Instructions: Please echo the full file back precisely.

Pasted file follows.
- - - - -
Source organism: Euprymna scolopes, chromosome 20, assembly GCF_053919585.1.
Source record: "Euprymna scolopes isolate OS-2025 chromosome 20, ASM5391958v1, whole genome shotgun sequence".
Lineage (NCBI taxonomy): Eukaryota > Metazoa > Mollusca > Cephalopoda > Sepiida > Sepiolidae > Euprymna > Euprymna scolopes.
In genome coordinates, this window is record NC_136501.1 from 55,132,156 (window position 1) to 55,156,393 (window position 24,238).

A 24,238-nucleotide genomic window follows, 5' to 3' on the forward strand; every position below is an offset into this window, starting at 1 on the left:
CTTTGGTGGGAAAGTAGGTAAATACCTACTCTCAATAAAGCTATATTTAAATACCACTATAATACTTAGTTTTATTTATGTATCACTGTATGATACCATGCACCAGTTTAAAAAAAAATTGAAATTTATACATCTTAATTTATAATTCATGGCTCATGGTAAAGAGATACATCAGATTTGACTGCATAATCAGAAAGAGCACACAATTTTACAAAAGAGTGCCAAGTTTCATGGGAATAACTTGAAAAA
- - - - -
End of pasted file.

Source organism: Euprymna scolopes, chromosome 20, assembly GCF_053919585.1.
Source record: "Euprymna scolopes isolate OS-2025 chromosome 20, ASM5391958v1, whole genome shotgun sequence".
Lineage (NCBI taxonomy): Eukaryota > Metazoa > Mollusca > Cephalopoda > Sepiida > Sepiolidae > Euprymna > Euprymna scolopes.
In genome coordinates, this window is record NC_136501.1 from 55,132,156 (window position 1) to 55,156,393 (window position 24,238).

A 24,238-nucleotide genomic window follows, 5' to 3' on the forward strand; every position below is an offset into this window, starting at 1 on the left:
CTTTGGTGGGAAAGTAGGTAAATACCTACTCTCAATAAAGCTATATTTAAATACCACTATAATACTTAGTTTTATTTATGTATCACTGTATGATACCATGCACCAGTTTAAAAAAAAATTGAAATTTATACATCTTAATTTATAATTCATGGCTCATGGTAAAGAGATACATCAGATTTGACTGCATAATCAGAAAGAGCACACAATTTTACAAAAGAGTGCCAAGTTTCATGGGAATAACTTGAAAAA